MIT professor: Blockchain is not as safe as it is claimed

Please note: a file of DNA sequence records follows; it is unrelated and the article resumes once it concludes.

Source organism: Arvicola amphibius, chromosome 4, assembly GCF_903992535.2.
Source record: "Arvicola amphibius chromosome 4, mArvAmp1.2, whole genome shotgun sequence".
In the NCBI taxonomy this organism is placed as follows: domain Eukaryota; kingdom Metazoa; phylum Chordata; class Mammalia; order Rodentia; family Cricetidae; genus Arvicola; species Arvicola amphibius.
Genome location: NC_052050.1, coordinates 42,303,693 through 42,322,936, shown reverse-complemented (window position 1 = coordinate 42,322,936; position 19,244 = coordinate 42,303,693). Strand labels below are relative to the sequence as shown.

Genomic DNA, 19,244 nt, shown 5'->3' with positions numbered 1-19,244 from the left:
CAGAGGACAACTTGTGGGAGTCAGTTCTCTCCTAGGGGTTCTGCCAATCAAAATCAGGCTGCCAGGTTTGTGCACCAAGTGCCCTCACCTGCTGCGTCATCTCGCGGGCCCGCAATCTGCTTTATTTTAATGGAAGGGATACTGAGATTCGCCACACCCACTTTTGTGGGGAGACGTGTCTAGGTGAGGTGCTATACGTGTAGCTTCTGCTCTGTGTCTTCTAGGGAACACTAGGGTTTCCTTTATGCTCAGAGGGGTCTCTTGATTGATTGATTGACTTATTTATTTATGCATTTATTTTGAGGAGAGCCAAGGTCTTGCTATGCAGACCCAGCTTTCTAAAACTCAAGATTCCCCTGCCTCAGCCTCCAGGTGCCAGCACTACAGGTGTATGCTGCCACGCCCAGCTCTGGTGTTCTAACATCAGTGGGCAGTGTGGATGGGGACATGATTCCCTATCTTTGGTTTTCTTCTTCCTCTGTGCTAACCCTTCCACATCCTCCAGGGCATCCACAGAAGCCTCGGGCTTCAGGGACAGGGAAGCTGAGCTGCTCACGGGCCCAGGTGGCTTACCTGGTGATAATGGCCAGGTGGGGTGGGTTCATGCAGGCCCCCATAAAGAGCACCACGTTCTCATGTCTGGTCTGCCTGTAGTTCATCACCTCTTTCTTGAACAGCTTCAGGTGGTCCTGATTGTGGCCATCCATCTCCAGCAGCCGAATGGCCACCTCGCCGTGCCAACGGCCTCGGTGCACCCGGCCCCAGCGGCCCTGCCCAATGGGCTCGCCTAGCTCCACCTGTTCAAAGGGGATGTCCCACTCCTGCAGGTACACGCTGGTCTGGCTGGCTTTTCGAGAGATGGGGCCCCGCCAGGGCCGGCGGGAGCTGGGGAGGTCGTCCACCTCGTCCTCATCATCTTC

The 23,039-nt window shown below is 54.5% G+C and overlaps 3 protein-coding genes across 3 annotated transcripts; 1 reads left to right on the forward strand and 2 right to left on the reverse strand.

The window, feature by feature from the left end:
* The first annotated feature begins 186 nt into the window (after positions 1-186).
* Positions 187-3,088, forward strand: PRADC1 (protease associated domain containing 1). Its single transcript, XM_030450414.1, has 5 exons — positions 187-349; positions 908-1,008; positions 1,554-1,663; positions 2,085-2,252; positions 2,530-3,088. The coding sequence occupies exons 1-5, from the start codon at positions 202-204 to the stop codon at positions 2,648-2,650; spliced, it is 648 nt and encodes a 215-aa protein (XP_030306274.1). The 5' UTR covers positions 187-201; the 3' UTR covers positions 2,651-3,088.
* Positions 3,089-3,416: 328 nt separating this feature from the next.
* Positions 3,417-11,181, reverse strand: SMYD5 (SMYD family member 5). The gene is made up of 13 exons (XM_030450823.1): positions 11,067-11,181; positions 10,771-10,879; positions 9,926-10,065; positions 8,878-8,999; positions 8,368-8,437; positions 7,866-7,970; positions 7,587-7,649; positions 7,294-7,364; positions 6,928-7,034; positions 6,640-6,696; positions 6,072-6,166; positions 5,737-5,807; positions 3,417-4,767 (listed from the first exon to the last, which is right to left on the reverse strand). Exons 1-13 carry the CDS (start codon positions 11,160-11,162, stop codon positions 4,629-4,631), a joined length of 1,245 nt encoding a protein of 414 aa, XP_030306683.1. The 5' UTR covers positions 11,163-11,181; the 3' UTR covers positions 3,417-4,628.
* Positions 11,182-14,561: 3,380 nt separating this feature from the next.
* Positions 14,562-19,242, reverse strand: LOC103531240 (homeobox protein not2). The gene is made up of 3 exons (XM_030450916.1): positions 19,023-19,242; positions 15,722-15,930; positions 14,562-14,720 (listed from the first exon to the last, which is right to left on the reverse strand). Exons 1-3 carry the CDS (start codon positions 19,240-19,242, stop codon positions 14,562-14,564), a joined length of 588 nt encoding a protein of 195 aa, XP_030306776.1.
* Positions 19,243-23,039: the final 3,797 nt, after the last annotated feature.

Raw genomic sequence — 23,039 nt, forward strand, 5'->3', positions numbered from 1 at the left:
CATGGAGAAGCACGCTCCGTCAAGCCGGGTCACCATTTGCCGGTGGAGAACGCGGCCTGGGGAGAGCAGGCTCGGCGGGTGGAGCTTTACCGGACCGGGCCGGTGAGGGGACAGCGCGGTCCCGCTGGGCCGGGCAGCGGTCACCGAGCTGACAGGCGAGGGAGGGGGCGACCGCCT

Stuart Madnick, a professor of information technology at the Massachusetts Institute of Technology and the founding director of cybersecurity at the Massachusetts Institute of Technology's Sloan Research Consortium, recently published an article in the Wall Street Journal that the blockchain is not as secure as it is alleged. The MIT study analyzed 72 publicly reported security breaches in the blockchain system between 2011 and 2018. Among them, the main vulnerabilities include transparency, distributed control and anonymity, which is also the main advantage of blockchain technology. Madnick said that while transparency allows people to view the software and confirm that there are no defects, it is said to allow malicious users to easily access and explore to find defects that others have not observed. As for anonymity, Madnick emphasized that if the key is lost, access to the user blockchain account cannot be restored. Madnick's conclusion is that, most importantly, although the blockchain system represents an advancement in encryption and security, it is somewhat vulnerable to attacks as well as other technologies, and blockchains have new vulnerabilities. In fact, human behavior or inaction still has a major impact on blockchain security.